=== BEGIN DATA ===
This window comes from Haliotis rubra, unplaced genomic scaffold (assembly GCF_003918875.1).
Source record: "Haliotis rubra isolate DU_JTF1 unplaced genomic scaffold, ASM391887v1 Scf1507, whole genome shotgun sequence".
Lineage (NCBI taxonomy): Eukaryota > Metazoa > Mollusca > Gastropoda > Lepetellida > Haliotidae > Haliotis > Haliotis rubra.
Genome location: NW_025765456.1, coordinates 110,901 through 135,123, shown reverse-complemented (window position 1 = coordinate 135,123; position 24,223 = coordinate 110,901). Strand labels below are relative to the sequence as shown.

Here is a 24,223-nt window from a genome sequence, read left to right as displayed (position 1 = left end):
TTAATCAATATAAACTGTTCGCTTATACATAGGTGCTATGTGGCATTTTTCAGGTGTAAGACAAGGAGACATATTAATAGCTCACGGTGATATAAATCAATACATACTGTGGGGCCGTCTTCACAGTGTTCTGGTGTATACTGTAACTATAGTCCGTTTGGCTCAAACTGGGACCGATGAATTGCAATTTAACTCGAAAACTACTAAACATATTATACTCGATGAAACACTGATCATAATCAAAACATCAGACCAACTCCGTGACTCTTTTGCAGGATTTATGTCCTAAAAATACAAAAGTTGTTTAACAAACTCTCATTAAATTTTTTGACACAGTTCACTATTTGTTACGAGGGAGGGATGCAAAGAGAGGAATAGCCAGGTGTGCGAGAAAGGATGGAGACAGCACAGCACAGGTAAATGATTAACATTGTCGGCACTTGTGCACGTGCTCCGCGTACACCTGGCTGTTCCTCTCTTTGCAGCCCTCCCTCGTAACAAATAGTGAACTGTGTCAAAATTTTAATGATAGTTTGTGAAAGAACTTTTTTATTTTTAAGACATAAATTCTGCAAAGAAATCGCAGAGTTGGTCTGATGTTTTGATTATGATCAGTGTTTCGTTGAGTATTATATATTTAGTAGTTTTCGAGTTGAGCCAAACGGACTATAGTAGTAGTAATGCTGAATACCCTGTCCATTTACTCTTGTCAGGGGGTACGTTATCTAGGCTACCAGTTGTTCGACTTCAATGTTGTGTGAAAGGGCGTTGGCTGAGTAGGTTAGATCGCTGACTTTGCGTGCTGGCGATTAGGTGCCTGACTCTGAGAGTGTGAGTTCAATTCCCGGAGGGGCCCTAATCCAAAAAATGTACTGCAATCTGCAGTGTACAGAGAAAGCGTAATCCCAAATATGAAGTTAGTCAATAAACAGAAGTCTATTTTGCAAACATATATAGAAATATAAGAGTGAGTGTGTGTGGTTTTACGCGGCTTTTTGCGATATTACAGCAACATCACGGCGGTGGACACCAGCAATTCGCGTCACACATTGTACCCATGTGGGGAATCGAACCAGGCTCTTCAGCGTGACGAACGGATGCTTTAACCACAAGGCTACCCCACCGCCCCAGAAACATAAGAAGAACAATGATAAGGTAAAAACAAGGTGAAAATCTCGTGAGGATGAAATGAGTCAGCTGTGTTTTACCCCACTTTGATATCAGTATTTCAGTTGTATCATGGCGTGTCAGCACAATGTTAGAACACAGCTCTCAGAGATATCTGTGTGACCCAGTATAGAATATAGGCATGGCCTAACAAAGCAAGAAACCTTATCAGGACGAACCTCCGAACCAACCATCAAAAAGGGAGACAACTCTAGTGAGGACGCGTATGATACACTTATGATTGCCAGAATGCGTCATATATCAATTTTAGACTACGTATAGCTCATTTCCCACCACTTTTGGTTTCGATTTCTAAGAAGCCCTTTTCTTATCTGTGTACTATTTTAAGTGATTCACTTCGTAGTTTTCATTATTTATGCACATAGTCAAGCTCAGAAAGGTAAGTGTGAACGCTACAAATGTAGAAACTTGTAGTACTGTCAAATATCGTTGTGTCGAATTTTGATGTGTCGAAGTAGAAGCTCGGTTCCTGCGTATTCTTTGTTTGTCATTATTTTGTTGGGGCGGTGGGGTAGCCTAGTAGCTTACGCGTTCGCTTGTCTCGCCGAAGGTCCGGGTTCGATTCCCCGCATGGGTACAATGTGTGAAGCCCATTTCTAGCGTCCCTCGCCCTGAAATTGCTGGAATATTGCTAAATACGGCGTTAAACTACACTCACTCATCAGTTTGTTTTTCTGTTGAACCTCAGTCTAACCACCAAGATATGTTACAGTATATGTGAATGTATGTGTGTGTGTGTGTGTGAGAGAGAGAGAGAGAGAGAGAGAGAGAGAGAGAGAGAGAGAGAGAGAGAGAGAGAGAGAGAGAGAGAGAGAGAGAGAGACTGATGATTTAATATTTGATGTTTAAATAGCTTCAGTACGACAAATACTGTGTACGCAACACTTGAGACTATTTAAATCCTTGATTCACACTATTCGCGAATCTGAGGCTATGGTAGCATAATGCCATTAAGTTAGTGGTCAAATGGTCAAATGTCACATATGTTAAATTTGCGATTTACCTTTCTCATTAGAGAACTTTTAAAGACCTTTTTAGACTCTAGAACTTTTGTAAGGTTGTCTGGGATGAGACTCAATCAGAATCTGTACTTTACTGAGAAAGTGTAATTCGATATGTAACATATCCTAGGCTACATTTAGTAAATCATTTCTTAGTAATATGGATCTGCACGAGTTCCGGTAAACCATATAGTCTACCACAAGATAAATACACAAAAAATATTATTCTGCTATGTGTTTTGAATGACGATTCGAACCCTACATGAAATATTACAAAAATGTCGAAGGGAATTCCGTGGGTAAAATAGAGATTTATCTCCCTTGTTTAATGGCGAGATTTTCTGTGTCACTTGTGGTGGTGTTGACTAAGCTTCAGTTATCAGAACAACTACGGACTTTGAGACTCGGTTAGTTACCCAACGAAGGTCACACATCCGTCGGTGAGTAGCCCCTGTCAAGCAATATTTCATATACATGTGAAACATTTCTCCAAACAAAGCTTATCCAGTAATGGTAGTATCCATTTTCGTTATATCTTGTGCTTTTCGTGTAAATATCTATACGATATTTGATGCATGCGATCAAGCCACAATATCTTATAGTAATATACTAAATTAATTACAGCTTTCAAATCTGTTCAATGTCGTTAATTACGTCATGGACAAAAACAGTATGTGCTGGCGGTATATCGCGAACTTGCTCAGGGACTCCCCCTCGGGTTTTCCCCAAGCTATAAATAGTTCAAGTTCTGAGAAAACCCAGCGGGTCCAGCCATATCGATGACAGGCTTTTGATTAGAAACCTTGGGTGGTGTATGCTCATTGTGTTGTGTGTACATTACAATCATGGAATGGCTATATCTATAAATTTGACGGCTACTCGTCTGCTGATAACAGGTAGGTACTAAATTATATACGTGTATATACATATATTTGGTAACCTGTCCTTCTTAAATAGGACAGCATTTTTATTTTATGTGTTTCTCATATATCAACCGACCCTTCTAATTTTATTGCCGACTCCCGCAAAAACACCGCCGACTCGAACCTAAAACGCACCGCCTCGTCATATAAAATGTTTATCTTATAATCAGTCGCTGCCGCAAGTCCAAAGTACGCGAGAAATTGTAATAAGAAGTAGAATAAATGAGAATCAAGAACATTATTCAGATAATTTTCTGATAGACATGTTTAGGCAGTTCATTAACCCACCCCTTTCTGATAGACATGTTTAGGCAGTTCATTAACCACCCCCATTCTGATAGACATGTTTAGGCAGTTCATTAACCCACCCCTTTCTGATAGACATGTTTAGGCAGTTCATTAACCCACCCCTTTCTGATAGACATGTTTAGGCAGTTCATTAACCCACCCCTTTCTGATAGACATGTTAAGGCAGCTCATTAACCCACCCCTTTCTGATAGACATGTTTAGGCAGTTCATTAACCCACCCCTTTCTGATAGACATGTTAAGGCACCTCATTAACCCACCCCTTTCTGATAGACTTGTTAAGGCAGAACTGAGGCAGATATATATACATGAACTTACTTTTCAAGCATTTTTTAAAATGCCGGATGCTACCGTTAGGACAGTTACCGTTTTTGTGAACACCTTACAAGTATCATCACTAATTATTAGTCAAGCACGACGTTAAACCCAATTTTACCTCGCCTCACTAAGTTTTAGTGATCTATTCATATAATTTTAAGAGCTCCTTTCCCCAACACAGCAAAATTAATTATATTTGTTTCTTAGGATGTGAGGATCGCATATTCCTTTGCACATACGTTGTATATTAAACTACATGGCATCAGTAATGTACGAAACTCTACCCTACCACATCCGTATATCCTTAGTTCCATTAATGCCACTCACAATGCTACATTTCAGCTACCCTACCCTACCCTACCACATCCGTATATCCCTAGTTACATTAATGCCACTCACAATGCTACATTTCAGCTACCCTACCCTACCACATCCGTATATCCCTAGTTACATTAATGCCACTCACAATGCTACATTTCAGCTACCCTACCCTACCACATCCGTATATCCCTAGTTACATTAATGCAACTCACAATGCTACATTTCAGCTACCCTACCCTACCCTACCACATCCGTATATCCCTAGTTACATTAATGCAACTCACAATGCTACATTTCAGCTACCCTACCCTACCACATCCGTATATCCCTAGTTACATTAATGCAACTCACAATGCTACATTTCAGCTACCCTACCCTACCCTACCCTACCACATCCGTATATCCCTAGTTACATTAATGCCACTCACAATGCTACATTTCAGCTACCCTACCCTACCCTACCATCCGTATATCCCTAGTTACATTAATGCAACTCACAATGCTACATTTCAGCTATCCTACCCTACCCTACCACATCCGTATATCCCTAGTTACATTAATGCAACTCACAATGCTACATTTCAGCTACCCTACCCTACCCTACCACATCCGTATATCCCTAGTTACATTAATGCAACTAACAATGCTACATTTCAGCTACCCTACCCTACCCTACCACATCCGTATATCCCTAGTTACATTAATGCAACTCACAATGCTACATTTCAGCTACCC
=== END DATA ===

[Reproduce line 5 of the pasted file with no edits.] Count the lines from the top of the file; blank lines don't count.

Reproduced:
Here is a 24,223-nt window from a genome sequence, read left to right as displayed (position 1 = left end):